In 2014, UBC sociology professor Amin Ghaziani published There Goes the Gayborhood?, which discussed the assimilation of traditionally gay neighbourhoods into the mainstream. As Vancouver gets ready for its annual Pride Parade, Ghaziani reflects on how the event has changed over the years and its influence on the larger community.
How did the Pride parade get its name?
The Pride parade commemorates the Stonewall riots in New York City. On June 28, 1969, the Stonewall Inn, a gay bar located in Greenwich Village, was raided—and not for the first time. But in this instance, the patrons and a growing crowd outside fought back, resulting in five days of violent rioting that forever changed the face of gay America, and indeed the world.
In its aftermath, activists rejected the notion of a uniform movement that played into one of society’s most tenacious myths—that gay people are all alike. Activists embraced the expression of diversity as a way to counter stereotypes about “all gay people.” Eventually they agreed to organize the first Pride parade in New York City for the last weekend of June 1970.
The next several years proved that activists had discovered a form of collective gathering that blended unity and diversity. The language of celebration, unity, diversity and pride emerged at this historical moment.
How do cities around the world commemorate Pride?
A Pride parade consists of a series of floats that represent a wide spectrum of LGBTQ communities—including, as one newsmagazine put it: drag queens, gay businesses, entertainers, religious groups, prison groups, gay organizations, reigning “royalty,” leather men, radicals, street people, conservatives, lesbians, and “hunky guys.”
Most of the parades are still held during the last weekend of June but some cities, like Vancouver, have elected different dates to accommodate their respective calendars.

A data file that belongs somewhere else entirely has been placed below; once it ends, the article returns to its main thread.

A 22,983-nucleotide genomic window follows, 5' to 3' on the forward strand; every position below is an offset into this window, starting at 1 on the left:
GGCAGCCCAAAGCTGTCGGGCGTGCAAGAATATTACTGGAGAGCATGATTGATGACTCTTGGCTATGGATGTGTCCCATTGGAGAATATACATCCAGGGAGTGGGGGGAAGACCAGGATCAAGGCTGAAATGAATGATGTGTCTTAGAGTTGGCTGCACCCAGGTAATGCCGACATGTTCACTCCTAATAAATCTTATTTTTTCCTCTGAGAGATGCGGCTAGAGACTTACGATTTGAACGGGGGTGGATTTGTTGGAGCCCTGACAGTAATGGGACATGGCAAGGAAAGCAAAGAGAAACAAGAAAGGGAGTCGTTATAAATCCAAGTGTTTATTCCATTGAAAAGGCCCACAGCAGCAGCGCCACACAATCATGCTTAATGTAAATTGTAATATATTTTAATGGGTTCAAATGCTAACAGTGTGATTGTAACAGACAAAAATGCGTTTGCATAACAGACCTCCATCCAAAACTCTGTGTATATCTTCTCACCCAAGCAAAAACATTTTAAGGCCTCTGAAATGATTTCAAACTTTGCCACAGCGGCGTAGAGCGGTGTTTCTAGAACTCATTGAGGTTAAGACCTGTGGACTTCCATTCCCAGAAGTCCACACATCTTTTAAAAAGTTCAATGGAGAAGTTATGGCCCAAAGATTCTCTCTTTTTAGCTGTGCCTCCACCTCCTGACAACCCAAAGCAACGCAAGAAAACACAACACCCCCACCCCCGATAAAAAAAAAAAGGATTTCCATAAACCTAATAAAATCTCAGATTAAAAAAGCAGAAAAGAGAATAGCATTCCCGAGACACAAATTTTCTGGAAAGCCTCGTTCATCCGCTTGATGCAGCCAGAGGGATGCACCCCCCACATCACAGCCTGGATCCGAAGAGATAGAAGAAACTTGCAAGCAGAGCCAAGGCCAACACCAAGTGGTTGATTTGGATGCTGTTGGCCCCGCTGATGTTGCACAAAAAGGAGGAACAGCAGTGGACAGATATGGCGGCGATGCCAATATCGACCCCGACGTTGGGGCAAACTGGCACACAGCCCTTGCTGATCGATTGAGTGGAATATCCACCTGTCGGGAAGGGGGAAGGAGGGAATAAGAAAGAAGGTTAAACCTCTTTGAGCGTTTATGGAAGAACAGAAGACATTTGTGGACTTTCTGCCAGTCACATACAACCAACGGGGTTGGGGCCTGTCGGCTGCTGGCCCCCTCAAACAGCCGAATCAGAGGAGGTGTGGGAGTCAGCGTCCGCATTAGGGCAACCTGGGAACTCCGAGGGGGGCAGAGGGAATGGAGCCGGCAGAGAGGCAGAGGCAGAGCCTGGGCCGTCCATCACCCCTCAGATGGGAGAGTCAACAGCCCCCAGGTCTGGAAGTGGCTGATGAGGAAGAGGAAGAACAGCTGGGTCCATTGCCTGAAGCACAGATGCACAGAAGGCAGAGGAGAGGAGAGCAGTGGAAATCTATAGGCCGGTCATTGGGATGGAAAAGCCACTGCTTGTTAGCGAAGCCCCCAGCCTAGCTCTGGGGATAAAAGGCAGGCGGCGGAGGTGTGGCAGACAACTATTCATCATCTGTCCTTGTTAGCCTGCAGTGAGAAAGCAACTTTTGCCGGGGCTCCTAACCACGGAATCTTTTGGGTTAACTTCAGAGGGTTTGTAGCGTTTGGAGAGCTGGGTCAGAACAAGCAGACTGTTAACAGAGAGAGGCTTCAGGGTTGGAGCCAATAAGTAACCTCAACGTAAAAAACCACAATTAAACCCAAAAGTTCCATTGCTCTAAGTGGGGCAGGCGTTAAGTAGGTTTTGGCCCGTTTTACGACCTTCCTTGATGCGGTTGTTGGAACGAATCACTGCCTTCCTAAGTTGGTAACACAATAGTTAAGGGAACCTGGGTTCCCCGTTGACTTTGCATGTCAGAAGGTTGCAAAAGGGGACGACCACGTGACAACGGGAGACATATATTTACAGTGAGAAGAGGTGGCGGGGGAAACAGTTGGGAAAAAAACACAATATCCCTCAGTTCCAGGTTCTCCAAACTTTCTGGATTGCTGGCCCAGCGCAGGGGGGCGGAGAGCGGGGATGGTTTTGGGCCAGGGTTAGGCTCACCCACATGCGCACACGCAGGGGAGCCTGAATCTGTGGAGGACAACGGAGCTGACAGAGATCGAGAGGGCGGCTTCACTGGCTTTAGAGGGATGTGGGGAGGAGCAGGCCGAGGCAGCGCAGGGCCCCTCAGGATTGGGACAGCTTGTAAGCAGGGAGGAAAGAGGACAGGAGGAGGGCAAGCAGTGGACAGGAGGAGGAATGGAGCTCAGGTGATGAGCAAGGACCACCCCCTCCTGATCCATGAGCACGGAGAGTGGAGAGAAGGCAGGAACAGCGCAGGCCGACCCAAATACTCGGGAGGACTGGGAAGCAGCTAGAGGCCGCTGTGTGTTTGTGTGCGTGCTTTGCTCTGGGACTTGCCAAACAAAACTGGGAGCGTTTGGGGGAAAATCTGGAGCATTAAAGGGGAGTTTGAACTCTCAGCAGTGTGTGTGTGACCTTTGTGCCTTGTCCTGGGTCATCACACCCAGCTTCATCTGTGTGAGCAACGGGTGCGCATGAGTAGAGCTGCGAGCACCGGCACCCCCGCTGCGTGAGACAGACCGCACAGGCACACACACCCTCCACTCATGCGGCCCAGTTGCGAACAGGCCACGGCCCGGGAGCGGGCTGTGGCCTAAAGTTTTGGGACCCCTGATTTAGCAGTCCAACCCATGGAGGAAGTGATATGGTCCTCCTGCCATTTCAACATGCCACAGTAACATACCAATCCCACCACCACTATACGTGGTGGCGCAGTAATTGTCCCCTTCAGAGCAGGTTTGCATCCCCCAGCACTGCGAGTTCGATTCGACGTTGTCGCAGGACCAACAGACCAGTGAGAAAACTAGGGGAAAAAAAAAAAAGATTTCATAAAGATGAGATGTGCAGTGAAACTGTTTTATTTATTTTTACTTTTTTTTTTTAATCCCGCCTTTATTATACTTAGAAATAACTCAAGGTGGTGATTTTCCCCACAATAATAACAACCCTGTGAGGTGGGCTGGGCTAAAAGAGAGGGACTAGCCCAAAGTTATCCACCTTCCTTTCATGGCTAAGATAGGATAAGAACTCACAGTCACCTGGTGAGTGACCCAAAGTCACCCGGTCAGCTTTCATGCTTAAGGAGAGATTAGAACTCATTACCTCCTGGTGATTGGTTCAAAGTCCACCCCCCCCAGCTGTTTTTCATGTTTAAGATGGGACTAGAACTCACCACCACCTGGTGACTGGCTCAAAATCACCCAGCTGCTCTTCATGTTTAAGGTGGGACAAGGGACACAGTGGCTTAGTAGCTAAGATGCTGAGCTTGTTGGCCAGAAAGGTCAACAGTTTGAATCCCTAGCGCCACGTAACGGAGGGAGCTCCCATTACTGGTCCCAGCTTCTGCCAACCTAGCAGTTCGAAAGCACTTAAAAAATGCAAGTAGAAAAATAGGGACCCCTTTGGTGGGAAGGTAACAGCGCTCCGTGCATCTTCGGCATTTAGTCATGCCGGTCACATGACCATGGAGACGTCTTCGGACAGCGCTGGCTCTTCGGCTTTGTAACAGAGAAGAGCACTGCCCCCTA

The 2015 Vancouver Pride event is calling for equality for transgender people and has selected “Gender Superheroes” for this year’s theme: the role models that inspire individuals growing up. They could be a superhero, an “out” family member, or an LGBTQ2+ icon.
Do Pride parades affect perceptions of the LGBTQ community?
I think the parade effectively displays our diversity, and this is a positive impact. The problems, when they arise, stem not from the parade itself but selective representations of it by some members of the media. But the major issue these days is about crowd control in light of the parades’ extreme popularity.
In Chicago, parade attendance has exceeded one million and officials have struggled with how to keep the revelry safe and under control. As Vancouver’s Pride grows, we’ll have to contend with similar concerns.
You mentioned “post-gay.”
That idea is pretty central in my book about gay neighbourhoods. While the post-Stonewall era was typified by being open about one’s sexuality and having almost exclusively gay social networks, today’s so-called “post-gay” period is characterized by a rapid assimilation of gays into the mainstream, not to mention the assimilation of straight culture into queer cultures as well. An example of the latter is the rates of heterosexual attendance at Pride parade. A recent European survey found that nearly 50 percent of all Pride participants are heterosexual.
In 1998, Out magazine editor James Collard argued in The New York Times: “We should no longer define ourselves solely in terms of our sexuality—even if our opponents do. Post-gay isn’t ‘un-gay.’ It’s about taking a critical look at gay life and no longer thinking solely in terms of struggle. It’s going to a gay bar and wishing there were more girls there to talk to.”
About 10 years later, Paul Aguirre-Livingston, writing for the Toronto magazine The Grid, described the emergence of “a new type of gay,” which he calls the “post-mo,” short for postmodern homosexual.
Individuals who identify as post-gay or post-mo define themselves by more than their sexuality, disentangle it from a sense of militancy and struggle, feel free from persecution despite persisting inequalities, and prefer sexually mixed company. Some see their identity as fluid, open, or flexible, while others resist existing labels like gay, lesbian, and bisexual.
A great example of this is an event in Vancouver this year called Pride is for Everyone. The producers are promoting the event as “the Pride party for everyone, everybody and every body, because love…[is] not exclusive.”
So is Pride still relevant?
Absolutely. Pride parades have become more community celebrations than political statements. Because of that, they can accommodate newer and more diverse expressions of gender and sexuality.
Of course, as Pride parades and the community in general move into a post-gay space and an era of equality, concerns arise about the viability of distinct queer cultures—which is a question for another day.